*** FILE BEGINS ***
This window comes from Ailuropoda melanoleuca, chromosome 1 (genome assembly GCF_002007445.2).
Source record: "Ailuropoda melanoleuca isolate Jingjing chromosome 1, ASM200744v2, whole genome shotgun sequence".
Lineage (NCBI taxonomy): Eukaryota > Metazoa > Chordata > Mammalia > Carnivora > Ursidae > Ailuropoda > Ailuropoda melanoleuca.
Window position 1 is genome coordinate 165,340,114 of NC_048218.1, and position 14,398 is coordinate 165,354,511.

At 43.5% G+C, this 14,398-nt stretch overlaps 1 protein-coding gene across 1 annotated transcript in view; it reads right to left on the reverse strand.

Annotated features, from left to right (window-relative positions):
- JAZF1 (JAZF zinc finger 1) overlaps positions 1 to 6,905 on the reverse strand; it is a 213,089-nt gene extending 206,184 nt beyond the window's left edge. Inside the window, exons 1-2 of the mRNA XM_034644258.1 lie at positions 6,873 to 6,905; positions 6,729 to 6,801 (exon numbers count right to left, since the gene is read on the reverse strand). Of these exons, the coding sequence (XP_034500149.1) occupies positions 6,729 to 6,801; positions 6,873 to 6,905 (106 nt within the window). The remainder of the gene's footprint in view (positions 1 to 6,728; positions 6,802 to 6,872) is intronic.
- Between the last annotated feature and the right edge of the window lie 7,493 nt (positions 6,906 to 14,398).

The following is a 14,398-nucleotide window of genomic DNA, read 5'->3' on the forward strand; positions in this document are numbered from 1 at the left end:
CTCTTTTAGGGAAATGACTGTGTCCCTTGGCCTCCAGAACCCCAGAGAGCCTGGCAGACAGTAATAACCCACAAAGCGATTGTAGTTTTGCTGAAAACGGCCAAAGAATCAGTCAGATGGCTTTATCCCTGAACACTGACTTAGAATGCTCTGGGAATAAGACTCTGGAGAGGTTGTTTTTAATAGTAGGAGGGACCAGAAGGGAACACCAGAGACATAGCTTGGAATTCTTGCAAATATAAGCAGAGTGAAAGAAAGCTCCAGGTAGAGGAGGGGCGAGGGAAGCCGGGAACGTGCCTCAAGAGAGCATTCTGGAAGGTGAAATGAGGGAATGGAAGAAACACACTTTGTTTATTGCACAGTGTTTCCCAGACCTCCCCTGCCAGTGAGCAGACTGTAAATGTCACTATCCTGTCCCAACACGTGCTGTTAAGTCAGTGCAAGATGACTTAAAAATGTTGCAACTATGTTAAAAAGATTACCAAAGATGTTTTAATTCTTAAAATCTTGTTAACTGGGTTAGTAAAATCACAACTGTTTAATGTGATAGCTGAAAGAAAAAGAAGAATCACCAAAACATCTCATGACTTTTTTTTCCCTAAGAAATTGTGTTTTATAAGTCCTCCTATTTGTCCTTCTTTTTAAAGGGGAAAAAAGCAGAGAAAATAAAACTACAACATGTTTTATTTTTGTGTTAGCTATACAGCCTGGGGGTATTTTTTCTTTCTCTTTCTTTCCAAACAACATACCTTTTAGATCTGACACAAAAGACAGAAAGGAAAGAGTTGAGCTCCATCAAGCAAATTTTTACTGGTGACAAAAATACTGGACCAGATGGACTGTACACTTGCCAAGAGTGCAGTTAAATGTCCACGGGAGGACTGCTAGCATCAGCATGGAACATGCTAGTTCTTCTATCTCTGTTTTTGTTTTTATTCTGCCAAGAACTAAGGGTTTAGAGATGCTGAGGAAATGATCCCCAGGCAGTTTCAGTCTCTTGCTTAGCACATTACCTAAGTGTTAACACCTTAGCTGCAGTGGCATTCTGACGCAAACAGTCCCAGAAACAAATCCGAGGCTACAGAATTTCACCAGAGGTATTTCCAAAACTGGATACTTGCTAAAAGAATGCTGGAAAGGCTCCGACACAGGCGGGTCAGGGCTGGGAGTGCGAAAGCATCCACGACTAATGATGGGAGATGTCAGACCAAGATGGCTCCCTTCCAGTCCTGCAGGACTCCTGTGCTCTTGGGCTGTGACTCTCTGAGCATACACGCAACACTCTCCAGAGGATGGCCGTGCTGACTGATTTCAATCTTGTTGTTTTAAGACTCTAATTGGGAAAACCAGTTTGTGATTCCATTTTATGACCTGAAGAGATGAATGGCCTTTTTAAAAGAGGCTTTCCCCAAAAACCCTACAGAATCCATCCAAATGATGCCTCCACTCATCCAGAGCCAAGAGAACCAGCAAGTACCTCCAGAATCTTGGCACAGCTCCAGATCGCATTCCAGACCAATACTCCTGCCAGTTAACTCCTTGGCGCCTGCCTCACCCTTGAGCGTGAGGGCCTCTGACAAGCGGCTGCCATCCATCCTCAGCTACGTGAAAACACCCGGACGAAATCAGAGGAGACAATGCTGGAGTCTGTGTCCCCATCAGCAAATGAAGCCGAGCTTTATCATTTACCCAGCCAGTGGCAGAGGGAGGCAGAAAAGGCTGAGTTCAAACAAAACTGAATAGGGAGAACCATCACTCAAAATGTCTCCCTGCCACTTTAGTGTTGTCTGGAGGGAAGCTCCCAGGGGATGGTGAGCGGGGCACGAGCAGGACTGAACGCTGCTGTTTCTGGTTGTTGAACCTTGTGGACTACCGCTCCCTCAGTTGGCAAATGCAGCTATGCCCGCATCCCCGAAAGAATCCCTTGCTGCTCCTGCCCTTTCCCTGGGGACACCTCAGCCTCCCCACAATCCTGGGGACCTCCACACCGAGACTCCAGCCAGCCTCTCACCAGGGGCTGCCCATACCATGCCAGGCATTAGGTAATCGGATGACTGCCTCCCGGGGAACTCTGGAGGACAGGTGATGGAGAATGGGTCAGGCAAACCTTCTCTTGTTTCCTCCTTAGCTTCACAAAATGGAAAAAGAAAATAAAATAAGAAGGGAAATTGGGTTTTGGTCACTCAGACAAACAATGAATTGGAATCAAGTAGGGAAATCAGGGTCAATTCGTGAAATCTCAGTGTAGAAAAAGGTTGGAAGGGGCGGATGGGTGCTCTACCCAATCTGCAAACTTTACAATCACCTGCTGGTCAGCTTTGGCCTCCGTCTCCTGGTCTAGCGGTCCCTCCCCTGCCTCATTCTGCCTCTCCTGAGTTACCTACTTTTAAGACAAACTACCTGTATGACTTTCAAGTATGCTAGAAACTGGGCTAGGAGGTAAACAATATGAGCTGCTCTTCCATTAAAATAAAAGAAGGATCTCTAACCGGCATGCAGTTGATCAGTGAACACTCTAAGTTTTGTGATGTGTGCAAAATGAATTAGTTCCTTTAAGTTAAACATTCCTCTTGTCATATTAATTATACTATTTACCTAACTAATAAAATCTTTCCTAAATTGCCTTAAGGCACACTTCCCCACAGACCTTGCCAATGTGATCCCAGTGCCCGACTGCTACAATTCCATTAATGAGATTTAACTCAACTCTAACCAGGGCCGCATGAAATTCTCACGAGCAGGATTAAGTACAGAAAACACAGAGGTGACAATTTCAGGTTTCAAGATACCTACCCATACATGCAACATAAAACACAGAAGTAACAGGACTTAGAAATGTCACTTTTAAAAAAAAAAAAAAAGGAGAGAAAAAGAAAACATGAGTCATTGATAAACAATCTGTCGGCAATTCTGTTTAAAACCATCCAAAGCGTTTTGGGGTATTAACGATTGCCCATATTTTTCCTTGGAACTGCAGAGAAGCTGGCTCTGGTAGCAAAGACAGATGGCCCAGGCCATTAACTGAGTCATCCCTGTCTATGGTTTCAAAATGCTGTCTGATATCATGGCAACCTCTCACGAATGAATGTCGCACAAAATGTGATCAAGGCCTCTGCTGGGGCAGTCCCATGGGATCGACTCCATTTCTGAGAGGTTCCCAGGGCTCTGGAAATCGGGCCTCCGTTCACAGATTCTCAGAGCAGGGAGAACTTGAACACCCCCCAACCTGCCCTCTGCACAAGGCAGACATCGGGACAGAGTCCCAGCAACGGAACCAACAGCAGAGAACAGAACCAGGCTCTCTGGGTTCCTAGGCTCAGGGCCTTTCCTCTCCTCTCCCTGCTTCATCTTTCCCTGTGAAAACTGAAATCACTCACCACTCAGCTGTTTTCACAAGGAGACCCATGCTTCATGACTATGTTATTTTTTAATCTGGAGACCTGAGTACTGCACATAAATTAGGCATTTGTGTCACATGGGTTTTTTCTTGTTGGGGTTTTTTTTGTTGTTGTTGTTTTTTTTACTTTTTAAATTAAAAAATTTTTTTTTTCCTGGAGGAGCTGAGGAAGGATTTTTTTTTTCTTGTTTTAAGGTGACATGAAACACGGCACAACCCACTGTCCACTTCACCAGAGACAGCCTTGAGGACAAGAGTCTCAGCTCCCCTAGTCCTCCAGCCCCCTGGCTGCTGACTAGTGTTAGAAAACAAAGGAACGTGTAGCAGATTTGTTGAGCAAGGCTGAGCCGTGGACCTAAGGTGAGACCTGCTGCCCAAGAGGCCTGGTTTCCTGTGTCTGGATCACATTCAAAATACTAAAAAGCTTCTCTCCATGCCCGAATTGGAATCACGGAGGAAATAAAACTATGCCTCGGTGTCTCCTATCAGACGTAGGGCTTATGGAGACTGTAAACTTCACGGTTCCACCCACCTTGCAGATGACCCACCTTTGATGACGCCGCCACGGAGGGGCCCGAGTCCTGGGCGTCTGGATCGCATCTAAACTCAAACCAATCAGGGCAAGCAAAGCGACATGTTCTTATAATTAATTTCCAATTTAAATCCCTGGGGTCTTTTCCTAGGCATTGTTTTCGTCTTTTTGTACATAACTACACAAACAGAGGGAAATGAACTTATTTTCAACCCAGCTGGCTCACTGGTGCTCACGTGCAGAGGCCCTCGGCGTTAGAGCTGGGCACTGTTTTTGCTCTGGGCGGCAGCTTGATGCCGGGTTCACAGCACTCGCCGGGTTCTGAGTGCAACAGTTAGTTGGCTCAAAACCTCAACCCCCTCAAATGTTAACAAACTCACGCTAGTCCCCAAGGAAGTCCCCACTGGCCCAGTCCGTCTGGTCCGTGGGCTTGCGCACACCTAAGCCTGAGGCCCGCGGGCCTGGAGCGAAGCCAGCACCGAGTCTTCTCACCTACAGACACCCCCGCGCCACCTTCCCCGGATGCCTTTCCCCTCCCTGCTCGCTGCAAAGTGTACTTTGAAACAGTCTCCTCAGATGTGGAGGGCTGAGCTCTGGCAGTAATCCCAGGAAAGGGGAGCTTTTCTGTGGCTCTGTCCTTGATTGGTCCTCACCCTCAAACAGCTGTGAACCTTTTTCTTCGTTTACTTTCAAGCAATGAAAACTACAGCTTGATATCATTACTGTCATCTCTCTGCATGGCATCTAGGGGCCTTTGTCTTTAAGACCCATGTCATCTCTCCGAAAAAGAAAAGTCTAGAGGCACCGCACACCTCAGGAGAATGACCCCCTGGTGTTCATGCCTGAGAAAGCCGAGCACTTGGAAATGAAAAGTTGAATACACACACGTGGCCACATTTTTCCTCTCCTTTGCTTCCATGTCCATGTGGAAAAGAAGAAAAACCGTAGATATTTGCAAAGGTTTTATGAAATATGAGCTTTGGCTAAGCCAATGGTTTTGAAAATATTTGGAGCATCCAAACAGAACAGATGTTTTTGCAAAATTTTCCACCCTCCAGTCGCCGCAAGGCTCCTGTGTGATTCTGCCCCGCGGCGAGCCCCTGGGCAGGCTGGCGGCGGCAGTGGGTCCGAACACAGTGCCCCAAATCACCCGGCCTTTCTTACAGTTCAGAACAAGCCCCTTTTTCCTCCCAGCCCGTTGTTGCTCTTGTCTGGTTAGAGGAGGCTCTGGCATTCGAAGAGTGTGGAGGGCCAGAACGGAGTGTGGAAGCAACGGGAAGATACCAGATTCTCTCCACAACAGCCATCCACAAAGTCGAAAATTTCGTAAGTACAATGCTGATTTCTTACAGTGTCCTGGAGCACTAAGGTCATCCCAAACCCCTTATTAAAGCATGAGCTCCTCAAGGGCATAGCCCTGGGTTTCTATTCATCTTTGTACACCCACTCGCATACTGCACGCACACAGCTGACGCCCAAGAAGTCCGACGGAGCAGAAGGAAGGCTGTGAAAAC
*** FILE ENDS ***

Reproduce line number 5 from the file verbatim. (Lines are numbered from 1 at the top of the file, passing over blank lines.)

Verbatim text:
At 43.5% G+C, this 14,398-nt stretch overlaps 1 protein-coding gene across 1 annotated transcript in view; it reads right to left on the reverse strand.